Uh-Oh! is the title of Tipsy’s second album, but it isn’t a cry of fear or horror. It’s more like the outburst cartoon characters give right before they fall off a cliff or crash into a wall. Indeed, everything the San Francisco-based duo does has the playfulness and irreverence of Saturday morning cartoons. They combine multiple genres, goofy and surreal noises, and a trancelike state, reminiscent of the repeating lines in hip-hop jams but with more of a random feeling to it, and form them into their own brilliantly fun creations.
Hawaiian music, ‘60s pop, jazz, commercial themes, radio fuzz, space-age sirens, lounge, exotica, TV and radio show theme songs, and all sorts of bubbles, whirs and blips come together throughout the 18 tracks on Uh-Oh!. A handful of styles and genres emanate at once from each track, yet the album overall maintains a uniquely out-of-this-world atmosphere. The blending and blurring of genres, plus the bombastic attitude of it all, give the album its own musical character, one drawing from all over the place plus still unlike anything else you’ve heard.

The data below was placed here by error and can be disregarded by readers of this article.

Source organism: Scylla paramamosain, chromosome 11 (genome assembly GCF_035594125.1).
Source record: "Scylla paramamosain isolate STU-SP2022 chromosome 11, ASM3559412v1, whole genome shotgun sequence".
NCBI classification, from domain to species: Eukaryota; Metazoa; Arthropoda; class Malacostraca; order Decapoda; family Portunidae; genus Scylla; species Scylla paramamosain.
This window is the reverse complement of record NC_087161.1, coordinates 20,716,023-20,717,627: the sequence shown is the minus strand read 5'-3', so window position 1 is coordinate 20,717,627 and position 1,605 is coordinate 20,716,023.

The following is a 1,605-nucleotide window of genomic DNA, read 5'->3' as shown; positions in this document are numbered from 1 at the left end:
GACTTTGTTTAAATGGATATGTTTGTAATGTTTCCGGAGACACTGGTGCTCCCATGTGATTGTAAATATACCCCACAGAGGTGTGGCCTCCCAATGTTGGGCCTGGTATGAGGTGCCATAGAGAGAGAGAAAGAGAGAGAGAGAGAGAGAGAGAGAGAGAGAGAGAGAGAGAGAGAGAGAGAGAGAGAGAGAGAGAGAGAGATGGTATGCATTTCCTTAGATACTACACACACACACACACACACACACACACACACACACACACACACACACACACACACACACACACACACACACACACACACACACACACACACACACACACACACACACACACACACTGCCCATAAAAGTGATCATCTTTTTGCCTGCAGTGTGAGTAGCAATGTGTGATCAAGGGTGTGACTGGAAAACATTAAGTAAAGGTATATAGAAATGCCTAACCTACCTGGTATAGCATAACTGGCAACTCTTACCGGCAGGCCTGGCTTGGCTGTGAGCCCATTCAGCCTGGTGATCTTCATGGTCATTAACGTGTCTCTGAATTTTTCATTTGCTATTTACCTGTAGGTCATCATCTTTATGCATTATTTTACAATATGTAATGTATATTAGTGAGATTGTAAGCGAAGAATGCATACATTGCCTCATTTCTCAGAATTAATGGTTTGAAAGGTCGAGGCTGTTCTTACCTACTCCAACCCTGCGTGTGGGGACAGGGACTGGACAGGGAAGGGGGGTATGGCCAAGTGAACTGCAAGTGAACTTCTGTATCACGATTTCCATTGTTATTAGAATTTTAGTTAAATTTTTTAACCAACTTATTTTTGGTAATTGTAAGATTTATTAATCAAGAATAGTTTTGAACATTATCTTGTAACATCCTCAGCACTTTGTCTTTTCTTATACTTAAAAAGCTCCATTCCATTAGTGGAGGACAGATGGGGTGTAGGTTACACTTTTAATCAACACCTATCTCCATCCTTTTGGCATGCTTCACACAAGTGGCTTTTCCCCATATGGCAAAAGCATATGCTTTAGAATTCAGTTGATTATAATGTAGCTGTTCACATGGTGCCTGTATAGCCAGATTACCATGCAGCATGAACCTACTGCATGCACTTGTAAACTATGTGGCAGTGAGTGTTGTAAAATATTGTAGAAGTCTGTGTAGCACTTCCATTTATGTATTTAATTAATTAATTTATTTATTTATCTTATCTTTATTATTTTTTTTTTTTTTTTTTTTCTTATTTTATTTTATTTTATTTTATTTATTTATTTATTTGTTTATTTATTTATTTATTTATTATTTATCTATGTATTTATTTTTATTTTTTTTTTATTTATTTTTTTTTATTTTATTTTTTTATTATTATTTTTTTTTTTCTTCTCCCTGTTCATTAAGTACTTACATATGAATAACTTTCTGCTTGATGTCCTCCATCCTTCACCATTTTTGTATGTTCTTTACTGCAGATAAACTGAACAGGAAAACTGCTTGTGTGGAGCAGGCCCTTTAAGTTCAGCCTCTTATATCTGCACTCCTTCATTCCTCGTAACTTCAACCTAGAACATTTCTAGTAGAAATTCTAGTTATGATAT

The album kicks off with “Hard Petting”, a retro pop tune, and then floats into “Papaya Freeway”, a jazzy lounge theme a la Martin Denny, but with evocative vocal clips, snippets of faux game show theme music, and more futuristic touches, including the sound of a modem connecting. Each track on Uh-Oh! is like this; there’s a few genre templates but then other sounds and styles come in and out. “Reverse Cowgirl” visits country & western territory (though more like music for an imagined Old West radio show than genuine country), while “Fur Teacup” evokes spooky theme music for a mystery or horror show or film.
Tipsy creates music that has the creative energy of improvised jazz, and often brings to mind other jazz musicians who worked with theme music or cartoon music (especially Raymond Scott), but voraciously takes on all sorts of cool music from the last century. The funny noises, fast pace and odd juxtapositions make this extremely cartoonish music, yet it should be taken seriously. It’s funny and fun, yet it’s also showcases a truly fresh musical direction, one both ambitious and fully realized.
// Notes from the Road
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